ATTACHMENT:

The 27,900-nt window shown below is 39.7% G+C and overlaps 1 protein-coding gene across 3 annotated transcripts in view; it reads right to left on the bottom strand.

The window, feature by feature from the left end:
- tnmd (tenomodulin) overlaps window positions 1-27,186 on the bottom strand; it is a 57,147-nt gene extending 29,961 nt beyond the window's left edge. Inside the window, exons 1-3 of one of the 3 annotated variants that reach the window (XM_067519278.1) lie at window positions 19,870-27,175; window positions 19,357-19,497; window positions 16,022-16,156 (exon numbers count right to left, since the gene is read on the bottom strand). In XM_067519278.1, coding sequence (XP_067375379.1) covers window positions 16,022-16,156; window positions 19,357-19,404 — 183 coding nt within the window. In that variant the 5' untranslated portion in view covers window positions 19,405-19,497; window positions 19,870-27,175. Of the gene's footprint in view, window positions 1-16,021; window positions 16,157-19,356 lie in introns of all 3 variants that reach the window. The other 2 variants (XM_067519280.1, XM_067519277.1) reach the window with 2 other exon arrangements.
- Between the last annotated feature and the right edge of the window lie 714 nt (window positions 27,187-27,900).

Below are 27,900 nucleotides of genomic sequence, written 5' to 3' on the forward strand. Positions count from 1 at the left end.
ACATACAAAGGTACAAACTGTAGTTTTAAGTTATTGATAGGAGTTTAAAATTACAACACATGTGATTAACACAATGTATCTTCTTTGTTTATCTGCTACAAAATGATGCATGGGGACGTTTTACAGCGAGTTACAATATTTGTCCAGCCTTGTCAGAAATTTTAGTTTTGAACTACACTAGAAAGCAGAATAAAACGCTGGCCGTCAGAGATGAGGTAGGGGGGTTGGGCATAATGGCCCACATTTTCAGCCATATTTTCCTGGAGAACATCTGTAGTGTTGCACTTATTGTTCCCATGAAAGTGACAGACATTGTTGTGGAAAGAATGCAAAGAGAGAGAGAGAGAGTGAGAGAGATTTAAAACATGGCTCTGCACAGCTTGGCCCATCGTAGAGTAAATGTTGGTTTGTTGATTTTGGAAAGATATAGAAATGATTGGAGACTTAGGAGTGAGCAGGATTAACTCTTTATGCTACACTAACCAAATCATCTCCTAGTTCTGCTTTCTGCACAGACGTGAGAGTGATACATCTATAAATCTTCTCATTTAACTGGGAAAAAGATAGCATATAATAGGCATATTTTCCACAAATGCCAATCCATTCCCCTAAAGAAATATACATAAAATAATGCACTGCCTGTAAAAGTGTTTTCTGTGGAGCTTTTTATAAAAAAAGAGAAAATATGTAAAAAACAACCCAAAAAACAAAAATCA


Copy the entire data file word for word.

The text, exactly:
The 27,900-nt window shown below is 39.7% G+C and overlaps 1 protein-coding gene across 3 annotated transcripts in view; it reads right to left on the bottom strand.

The window, feature by feature from the left end:
- tnmd (tenomodulin) overlaps window positions 1-27,186 on the bottom strand; it is a 57,147-nt gene extending 29,961 nt beyond the window's left edge. Inside the window, exons 1-3 of one of the 3 annotated variants that reach the window (XM_067519278.1) lie at window positions 19,870-27,175; window positions 19,357-19,497; window positions 16,022-16,156 (exon numbers count right to left, since the gene is read on the bottom strand). In XM_067519278.1, coding sequence (XP_067375379.1) covers window positions 16,022-16,156; window positions 19,357-19,404 — 183 coding nt within the window. In that variant the 5' untranslated portion in view covers window positions 19,405-19,497; window positions 19,870-27,175. Of the gene's footprint in view, window positions 1-16,021; window positions 16,157-19,356 lie in introns of all 3 variants that reach the window. The other 2 variants (XM_067519280.1, XM_067519277.1) reach the window with 2 other exon arrangements.
- Between the last annotated feature and the right edge of the window lie 714 nt (window positions 27,187-27,900).

Below are 27,900 nucleotides of genomic sequence, written 5' to 3' on the forward strand. Positions count from 1 at the left end.
ACATACAAAGGTACAAACTGTAGTTTTAAGTTATTGATAGGAGTTTAAAATTACAACACATGTGATTAACACAATGTATCTTCTTTGTTTATCTGCTACAAAATGATGCATGGGGACGTTTTACAGCGAGTTACAATATTTGTCCAGCCTTGTCAGAAATTTTAGTTTTGAACTACACTAGAAAGCAGAATAAAACGCTGGCCGTCAGAGATGAGGTAGGGGGGTTGGGCATAATGGCCCACATTTTCAGCCATATTTTCCTGGAGAACATCTGTAGTGTTGCACTTATTGTTCCCATGAAAGTGACAGACATTGTTGTGGAAAGAATGCAAAGAGAGAGAGAGAGAGTGAGAGAGATTTAAAACATGGCTCTGCACAGCTTGGCCCATCGTAGAGTAAATGTTGGTTTGTTGATTTTGGAAAGATATAGAAATGATTGGAGACTTAGGAGTGAGCAGGATTAACTCTTTATGCTACACTAACCAAATCATCTCCTAGTTCTGCTTTCTGCACAGACGTGAGAGTGATACATCTATAAATCTTCTCATTTAACTGGGAAAAAGATAGCATATAATAGGCATATTTTCCACAAATGCCAATCCATTCCCCTAAAGAAATATACATAAAATAATGCACTGCCTGTAAAAGTGTTTTCTGTGGAGCTTTTTATAAAAAAAGAGAAAATATGTAAAAAACAACCCAAAAAACAAAAATCA